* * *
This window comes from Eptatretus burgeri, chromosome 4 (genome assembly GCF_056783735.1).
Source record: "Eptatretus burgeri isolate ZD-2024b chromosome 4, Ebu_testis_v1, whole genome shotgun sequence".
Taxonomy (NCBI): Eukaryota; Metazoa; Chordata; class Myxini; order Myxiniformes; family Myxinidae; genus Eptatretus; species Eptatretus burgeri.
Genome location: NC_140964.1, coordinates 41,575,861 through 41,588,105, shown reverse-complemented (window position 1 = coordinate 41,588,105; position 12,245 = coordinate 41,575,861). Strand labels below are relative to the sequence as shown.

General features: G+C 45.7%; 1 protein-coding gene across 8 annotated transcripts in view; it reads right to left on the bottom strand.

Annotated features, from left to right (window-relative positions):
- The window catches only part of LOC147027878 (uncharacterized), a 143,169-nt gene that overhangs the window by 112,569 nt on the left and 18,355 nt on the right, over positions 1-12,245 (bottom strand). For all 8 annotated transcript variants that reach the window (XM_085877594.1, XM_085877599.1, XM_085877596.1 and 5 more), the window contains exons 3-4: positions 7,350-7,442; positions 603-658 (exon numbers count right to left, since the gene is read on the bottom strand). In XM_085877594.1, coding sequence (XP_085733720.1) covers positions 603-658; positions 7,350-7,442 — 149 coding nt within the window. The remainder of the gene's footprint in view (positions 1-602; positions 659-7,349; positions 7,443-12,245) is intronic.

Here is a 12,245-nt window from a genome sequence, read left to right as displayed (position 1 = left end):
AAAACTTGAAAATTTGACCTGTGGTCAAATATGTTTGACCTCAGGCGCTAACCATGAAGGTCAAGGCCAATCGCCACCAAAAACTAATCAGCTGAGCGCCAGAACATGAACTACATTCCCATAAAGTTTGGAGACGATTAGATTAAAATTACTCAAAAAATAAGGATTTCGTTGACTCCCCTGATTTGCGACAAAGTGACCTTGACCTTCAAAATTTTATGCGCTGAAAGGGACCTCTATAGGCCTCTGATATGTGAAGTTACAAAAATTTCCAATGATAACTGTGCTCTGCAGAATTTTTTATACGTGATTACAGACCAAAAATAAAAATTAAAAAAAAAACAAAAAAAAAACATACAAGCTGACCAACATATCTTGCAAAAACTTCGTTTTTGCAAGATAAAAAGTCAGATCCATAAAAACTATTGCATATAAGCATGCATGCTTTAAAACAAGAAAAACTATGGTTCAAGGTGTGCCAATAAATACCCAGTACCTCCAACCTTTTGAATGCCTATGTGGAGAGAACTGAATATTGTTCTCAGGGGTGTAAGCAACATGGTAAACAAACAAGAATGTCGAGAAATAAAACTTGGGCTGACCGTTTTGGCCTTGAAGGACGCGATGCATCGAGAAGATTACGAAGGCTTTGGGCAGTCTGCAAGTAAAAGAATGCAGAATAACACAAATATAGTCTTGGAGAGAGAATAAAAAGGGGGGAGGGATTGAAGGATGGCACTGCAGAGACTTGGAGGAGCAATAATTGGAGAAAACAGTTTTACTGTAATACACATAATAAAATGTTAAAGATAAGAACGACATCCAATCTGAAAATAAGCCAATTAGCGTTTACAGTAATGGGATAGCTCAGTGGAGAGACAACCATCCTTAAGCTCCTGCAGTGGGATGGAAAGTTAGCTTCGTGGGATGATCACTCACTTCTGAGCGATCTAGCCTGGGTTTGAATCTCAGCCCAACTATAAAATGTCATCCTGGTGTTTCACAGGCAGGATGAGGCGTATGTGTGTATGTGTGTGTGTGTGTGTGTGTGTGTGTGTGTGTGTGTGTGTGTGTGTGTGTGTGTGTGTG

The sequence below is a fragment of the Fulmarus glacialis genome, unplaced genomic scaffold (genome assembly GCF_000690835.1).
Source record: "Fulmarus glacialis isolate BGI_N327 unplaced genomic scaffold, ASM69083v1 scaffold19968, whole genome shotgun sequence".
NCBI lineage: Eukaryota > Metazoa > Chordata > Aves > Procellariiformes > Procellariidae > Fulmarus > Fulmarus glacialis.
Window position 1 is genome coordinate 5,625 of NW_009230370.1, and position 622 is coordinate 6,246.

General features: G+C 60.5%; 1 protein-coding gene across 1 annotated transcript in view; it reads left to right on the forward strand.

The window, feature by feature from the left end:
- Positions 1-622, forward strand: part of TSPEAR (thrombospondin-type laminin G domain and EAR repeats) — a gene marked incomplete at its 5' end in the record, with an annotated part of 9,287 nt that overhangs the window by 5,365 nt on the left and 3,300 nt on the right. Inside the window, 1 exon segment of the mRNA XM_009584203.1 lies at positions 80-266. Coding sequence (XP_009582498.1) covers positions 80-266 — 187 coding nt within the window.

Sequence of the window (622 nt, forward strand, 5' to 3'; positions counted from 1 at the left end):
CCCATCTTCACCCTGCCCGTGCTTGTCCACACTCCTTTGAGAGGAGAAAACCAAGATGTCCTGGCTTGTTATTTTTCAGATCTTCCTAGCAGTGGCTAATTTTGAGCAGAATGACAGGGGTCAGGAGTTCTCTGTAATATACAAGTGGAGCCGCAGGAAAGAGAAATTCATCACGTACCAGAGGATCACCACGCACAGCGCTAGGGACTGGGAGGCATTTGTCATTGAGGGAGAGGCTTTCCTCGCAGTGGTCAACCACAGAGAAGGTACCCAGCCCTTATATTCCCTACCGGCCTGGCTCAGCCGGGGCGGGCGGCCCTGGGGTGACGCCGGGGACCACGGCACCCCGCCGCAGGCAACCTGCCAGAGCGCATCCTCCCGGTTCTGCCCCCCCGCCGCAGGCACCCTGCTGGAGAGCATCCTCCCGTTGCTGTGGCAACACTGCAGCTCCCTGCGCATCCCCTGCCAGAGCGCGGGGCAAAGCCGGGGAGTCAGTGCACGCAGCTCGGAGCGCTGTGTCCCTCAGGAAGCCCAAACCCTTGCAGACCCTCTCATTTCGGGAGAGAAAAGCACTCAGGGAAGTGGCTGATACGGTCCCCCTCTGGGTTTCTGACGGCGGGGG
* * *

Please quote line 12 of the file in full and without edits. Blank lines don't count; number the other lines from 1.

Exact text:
NCBI lineage: Eukaryota > Metazoa > Chordata > Aves > Procellariiformes > Procellariidae > Fulmarus > Fulmarus glacialis.